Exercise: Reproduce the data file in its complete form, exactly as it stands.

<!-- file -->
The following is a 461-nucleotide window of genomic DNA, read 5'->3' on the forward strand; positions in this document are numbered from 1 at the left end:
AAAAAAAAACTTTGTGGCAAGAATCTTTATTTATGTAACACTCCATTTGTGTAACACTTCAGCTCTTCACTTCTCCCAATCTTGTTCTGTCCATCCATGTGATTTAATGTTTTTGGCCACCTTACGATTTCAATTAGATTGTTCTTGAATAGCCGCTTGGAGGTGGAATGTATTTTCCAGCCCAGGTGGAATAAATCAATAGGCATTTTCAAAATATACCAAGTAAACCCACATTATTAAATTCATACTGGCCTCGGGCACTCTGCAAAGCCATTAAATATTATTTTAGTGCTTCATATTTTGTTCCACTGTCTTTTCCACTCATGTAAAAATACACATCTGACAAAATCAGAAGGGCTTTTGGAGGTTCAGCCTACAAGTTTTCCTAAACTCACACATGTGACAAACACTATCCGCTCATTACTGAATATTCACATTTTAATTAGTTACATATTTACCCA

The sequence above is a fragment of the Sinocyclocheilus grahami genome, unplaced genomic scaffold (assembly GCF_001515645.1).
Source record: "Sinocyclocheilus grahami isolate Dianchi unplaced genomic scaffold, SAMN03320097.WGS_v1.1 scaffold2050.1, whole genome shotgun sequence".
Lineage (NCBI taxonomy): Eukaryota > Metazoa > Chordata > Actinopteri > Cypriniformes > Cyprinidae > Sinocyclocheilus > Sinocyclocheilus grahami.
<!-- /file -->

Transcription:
The following is a 461-nucleotide window of genomic DNA, read 5'->3' on the forward strand; positions in this document are numbered from 1 at the left end:
AAAAAAAAACTTTGTGGCAAGAATCTTTATTTATGTAACACTCCATTTGTGTAACACTTCAGCTCTTCACTTCTCCCAATCTTGTTCTGTCCATCCATGTGATTTAATGTTTTTGGCCACCTTACGATTTCAATTAGATTGTTCTTGAATAGCCGCTTGGAGGTGGAATGTATTTTCCAGCCCAGGTGGAATAAATCAATAGGCATTTTCAAAATATACCAAGTAAACCCACATTATTAAATTCATACTGGCCTCGGGCACTCTGCAAAGCCATTAAATATTATTTTAGTGCTTCATATTTTGTTCCACTGTCTTTTCCACTCATGTAAAAATACACATCTGACAAAATCAGAAGGGCTTTTGGAGGTTCAGCCTACAAGTTTTCCTAAACTCACACATGTGACAAACACTATCCGCTCATTACTGAATATTCACATTTTAATTAGTTACATATTTACCCA

The sequence above is a fragment of the Sinocyclocheilus grahami genome, unplaced genomic scaffold (assembly GCF_001515645.1).
Source record: "Sinocyclocheilus grahami isolate Dianchi unplaced genomic scaffold, SAMN03320097.WGS_v1.1 scaffold2050.1, whole genome shotgun sequence".
Lineage (NCBI taxonomy): Eukaryota > Metazoa > Chordata > Actinopteri > Cypriniformes > Cyprinidae > Sinocyclocheilus > Sinocyclocheilus grahami.